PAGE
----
This is what halfway clean rigs look like.  Pink rope is a requirement:

Your setup looks very clean, but doesn't deal with exhaust heat at all. Isepick and I are down south and heat will become a major problem in a few short months. You also use many fans. I think using one big powerful fan to deal with all the heat is the way to go.

Now back to our regularly scheduled thread topic.

Starting now.

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sveetsnelda
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March 01, 2012, 02:12:29 PM
 #50

Looks pretty clean. I think my cases are a tiny bit sturdier than yours though. I have also removed every extra fan out of my setup by undervolting a few rigs. Maybe I'll make a video.

Yeah, you've certainly got a sturdier rack built.  If we both had an earthquake, you'd win.  We don't really get any here though.  Smiley
I'm going for cheap & effective, and my time is a factor.  Setting up a new rig takes me about 20 minutes from unboxing to mining.

Now back to our regularly scheduled thread topic.

Cheesy  It wasn't meant to be a tread hijack.  I just saw someone with blowing fans at the exhaust side of their cards and couldn't help myself.  I had a non-ref card die a while ago and used a reference card in its place for about a week while waiting for a replacement.  Because the card had to face the wrong direction in relation to the others, that GPU fan had to REALLY work hard to remove the air.  Flipping the card around would have *easily* cut the fan speed in half.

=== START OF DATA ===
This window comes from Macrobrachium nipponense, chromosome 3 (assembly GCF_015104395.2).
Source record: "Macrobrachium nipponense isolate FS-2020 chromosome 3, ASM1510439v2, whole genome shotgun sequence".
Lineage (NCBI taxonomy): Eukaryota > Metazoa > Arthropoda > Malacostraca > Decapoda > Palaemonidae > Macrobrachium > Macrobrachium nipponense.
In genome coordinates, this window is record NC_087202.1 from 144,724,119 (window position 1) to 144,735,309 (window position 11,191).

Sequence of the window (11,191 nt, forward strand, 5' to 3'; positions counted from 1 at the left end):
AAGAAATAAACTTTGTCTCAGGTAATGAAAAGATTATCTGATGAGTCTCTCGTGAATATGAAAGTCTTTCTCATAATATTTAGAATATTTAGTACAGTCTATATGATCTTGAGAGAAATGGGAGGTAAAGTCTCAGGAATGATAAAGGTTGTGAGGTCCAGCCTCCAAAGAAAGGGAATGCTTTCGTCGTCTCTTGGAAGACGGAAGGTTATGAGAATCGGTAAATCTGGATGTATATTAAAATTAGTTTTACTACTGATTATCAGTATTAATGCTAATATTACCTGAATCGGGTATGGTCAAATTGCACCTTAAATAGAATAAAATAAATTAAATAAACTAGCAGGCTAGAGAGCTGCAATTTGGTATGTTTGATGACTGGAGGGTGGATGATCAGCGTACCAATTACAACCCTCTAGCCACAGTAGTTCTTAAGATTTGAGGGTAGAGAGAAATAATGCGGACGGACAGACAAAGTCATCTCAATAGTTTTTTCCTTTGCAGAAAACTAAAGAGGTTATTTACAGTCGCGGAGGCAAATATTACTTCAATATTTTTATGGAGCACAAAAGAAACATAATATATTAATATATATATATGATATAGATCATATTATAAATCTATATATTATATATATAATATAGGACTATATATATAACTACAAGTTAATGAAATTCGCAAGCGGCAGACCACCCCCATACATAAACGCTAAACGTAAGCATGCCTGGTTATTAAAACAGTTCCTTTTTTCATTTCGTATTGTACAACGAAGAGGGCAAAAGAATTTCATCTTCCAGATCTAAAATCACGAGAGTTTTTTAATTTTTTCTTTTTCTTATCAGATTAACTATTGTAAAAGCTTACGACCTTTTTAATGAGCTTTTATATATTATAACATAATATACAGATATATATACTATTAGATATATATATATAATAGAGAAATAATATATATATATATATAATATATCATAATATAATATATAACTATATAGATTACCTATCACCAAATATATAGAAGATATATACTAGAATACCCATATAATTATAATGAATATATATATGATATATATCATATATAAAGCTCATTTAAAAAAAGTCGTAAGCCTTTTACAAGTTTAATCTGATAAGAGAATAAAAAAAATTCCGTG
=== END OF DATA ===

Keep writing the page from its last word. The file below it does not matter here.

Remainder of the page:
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sveetsnelda
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March 01, 2012, 02:31:10 PM
 #51

I actually thought a lot about this. Just through touch I could feel that each end of the card was exhausting heat, even more so for the power cable side (away from the interface).
If you've got reference cards exhausting heat through the inlet side, something is horribly wrong.  There shouldn't be any.


I, like you, always thought of the interface side to be the exhaust side.